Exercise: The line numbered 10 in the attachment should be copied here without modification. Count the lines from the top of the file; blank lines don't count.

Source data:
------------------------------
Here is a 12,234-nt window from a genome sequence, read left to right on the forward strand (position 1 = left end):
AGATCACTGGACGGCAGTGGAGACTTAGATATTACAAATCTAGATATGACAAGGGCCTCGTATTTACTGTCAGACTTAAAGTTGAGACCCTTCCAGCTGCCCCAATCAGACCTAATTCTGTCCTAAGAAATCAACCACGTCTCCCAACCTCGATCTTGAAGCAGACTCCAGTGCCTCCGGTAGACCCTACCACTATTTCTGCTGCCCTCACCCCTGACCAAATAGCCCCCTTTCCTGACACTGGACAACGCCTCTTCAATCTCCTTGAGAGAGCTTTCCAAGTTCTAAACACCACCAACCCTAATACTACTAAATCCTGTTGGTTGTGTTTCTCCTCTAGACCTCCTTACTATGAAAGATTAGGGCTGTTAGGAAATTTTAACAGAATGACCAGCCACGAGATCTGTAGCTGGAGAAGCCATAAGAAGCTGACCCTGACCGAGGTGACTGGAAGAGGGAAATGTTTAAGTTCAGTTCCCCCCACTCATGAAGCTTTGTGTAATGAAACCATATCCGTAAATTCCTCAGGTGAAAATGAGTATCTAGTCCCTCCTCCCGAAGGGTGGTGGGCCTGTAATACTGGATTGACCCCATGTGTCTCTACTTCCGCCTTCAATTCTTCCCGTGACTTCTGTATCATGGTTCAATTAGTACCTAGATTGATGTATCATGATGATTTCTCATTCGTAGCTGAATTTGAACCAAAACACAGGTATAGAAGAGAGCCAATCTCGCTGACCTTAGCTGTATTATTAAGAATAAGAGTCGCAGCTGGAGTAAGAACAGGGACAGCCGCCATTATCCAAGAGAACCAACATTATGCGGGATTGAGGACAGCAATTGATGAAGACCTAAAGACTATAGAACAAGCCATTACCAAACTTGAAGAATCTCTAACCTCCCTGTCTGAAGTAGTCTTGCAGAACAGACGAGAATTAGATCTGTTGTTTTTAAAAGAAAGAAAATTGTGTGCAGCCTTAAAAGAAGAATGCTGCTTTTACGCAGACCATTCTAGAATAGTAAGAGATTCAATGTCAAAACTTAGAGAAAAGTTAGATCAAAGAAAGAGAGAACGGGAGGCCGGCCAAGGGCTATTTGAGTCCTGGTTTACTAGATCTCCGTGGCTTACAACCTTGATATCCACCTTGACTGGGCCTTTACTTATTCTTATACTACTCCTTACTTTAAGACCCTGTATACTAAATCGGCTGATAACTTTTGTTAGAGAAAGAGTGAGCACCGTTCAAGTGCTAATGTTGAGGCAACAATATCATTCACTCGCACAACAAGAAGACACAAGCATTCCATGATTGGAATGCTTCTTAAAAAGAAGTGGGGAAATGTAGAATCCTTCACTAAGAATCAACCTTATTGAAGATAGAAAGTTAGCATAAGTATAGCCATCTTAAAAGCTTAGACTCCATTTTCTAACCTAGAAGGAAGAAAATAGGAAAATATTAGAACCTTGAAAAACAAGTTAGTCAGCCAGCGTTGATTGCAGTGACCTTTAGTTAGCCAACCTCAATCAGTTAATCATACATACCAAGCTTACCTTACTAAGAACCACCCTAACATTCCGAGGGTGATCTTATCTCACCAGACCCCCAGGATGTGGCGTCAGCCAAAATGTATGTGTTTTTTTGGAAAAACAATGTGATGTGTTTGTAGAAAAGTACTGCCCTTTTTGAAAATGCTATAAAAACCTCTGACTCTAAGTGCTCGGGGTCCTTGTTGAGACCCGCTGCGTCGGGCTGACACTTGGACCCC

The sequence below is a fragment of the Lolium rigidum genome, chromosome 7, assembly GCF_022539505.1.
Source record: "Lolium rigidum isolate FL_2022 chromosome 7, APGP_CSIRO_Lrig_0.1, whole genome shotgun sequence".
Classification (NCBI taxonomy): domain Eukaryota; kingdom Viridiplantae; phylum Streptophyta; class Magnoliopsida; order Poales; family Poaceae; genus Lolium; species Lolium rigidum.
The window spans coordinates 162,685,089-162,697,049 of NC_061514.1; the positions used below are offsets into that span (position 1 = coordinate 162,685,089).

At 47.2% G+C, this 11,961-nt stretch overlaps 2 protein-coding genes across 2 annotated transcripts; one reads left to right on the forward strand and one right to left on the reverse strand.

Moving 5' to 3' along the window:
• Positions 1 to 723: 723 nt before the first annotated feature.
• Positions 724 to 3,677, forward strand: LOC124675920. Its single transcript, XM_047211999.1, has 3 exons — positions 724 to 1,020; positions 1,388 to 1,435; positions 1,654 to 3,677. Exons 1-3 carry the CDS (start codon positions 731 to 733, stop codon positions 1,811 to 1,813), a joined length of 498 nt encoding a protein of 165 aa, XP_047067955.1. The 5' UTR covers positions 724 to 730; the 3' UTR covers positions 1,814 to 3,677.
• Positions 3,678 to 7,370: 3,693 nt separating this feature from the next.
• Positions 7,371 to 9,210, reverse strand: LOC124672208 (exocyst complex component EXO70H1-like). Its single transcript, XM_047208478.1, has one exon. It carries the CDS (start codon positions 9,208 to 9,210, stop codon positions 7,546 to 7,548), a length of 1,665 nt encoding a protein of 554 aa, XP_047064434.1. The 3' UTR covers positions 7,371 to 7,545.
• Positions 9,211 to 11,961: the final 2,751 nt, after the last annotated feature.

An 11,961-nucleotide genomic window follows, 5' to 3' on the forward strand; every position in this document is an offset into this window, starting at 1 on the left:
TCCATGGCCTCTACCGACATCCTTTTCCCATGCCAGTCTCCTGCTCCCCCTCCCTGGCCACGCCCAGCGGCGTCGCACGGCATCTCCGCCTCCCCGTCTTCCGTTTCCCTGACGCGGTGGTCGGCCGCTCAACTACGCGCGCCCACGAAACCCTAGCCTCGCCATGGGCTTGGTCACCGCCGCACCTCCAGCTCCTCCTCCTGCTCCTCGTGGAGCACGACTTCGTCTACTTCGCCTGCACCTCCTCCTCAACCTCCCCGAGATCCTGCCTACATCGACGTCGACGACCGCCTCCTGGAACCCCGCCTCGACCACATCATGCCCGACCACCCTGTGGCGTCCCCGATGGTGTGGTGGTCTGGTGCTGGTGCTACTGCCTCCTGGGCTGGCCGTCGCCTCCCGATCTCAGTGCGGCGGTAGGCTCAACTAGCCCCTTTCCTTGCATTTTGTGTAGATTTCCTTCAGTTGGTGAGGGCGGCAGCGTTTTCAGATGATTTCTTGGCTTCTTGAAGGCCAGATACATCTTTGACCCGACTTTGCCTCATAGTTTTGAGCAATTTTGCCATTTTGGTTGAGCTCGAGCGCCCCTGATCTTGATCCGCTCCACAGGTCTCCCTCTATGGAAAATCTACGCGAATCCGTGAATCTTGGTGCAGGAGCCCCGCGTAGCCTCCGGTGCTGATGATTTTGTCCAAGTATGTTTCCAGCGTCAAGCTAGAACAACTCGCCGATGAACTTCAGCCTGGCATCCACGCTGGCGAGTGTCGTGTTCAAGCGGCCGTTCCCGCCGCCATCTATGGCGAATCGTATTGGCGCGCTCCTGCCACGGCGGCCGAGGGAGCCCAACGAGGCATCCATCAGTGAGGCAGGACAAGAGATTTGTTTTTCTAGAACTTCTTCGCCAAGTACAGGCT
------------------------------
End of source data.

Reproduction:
• Positions 724 to 3,677, forward strand: LOC124675920. Its single transcript, XM_047211999.1, has 3 exons — positions 724 to 1,020; positions 1,388 to 1,435; positions 1,654 to 3,677. Exons 1-3 carry the CDS (start codon positions 731 to 733, stop codon positions 1,811 to 1,813), a joined length of 498 nt encoding a protein of 165 aa, XP_047067955.1. The 5' UTR covers positions 724 to 730; the 3' UTR covers positions 1,814 to 3,677.